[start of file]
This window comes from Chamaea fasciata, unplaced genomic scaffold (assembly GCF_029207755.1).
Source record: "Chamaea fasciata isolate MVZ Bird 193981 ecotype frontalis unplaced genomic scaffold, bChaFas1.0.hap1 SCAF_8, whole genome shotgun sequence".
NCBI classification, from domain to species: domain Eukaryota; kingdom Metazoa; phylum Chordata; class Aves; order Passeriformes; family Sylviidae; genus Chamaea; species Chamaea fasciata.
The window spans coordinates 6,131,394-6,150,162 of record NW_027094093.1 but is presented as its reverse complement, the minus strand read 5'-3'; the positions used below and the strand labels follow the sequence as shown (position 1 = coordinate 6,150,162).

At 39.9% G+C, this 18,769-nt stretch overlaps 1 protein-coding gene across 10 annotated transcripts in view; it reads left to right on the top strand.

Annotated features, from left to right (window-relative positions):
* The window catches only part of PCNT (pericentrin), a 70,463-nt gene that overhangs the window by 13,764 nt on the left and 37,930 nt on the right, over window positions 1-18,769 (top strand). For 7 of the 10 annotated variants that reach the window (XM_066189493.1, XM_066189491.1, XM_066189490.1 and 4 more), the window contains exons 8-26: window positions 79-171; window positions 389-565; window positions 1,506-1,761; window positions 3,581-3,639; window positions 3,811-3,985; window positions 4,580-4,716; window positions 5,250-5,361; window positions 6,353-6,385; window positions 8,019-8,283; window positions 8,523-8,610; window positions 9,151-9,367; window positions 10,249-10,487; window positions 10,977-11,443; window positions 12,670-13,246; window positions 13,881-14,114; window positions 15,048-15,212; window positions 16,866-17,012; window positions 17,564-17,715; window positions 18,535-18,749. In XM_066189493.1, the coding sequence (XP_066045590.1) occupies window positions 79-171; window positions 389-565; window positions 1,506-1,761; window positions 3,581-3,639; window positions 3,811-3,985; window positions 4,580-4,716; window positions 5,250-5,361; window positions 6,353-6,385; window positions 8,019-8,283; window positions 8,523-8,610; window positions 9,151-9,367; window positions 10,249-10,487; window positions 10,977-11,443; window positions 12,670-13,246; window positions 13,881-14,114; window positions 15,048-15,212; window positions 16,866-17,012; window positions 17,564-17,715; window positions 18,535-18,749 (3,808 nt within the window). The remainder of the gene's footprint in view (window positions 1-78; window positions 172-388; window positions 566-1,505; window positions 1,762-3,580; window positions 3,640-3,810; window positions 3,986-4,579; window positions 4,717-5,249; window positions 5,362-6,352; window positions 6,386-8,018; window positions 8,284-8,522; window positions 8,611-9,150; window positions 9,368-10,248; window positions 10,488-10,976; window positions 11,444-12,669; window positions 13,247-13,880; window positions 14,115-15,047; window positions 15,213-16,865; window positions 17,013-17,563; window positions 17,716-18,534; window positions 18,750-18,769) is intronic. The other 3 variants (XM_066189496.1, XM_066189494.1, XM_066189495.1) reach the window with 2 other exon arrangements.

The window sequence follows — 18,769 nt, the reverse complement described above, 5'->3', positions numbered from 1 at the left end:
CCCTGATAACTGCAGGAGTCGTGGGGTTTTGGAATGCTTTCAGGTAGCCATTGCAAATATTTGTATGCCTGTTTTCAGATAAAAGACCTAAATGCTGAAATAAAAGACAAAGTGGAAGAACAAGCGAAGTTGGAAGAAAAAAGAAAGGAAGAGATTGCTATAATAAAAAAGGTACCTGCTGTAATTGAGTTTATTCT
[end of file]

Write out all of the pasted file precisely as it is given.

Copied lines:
This window comes from Chamaea fasciata, unplaced genomic scaffold (assembly GCF_029207755.1).
Source record: "Chamaea fasciata isolate MVZ Bird 193981 ecotype frontalis unplaced genomic scaffold, bChaFas1.0.hap1 SCAF_8, whole genome shotgun sequence".
NCBI classification, from domain to species: domain Eukaryota; kingdom Metazoa; phylum Chordata; class Aves; order Passeriformes; family Sylviidae; genus Chamaea; species Chamaea fasciata.
The window spans coordinates 6,131,394-6,150,162 of record NW_027094093.1 but is presented as its reverse complement, the minus strand read 5'-3'; the positions used below and the strand labels follow the sequence as shown (position 1 = coordinate 6,150,162).

At 39.9% G+C, this 18,769-nt stretch overlaps 1 protein-coding gene across 10 annotated transcripts in view; it reads left to right on the top strand.

Annotated features, from left to right (window-relative positions):
* The window catches only part of PCNT (pericentrin), a 70,463-nt gene that overhangs the window by 13,764 nt on the left and 37,930 nt on the right, over window positions 1-18,769 (top strand). For 7 of the 10 annotated variants that reach the window (XM_066189493.1, XM_066189491.1, XM_066189490.1 and 4 more), the window contains exons 8-26: window positions 79-171; window positions 389-565; window positions 1,506-1,761; window positions 3,581-3,639; window positions 3,811-3,985; window positions 4,580-4,716; window positions 5,250-5,361; window positions 6,353-6,385; window positions 8,019-8,283; window positions 8,523-8,610; window positions 9,151-9,367; window positions 10,249-10,487; window positions 10,977-11,443; window positions 12,670-13,246; window positions 13,881-14,114; window positions 15,048-15,212; window positions 16,866-17,012; window positions 17,564-17,715; window positions 18,535-18,749. In XM_066189493.1, the coding sequence (XP_066045590.1) occupies window positions 79-171; window positions 389-565; window positions 1,506-1,761; window positions 3,581-3,639; window positions 3,811-3,985; window positions 4,580-4,716; window positions 5,250-5,361; window positions 6,353-6,385; window positions 8,019-8,283; window positions 8,523-8,610; window positions 9,151-9,367; window positions 10,249-10,487; window positions 10,977-11,443; window positions 12,670-13,246; window positions 13,881-14,114; window positions 15,048-15,212; window positions 16,866-17,012; window positions 17,564-17,715; window positions 18,535-18,749 (3,808 nt within the window). The remainder of the gene's footprint in view (window positions 1-78; window positions 172-388; window positions 566-1,505; window positions 1,762-3,580; window positions 3,640-3,810; window positions 3,986-4,579; window positions 4,717-5,249; window positions 5,362-6,352; window positions 6,386-8,018; window positions 8,284-8,522; window positions 8,611-9,150; window positions 9,368-10,248; window positions 10,488-10,976; window positions 11,444-12,669; window positions 13,247-13,880; window positions 14,115-15,047; window positions 15,213-16,865; window positions 17,013-17,563; window positions 17,716-18,534; window positions 18,750-18,769) is intronic. The other 3 variants (XM_066189496.1, XM_066189494.1, XM_066189495.1) reach the window with 2 other exon arrangements.

The window sequence follows — 18,769 nt, the reverse complement described above, 5'->3', positions numbered from 1 at the left end:
CCCTGATAACTGCAGGAGTCGTGGGGTTTTGGAATGCTTTCAGGTAGCCATTGCAAATATTTGTATGCCTGTTTTCAGATAAAAGACCTAAATGCTGAAATAAAAGACAAAGTGGAAGAACAAGCGAAGTTGGAAGAAAAAAGAAAGGAAGAGATTGCTATAATAAAAAAGGTACCTGCTGTAATTGAGTTTATTCT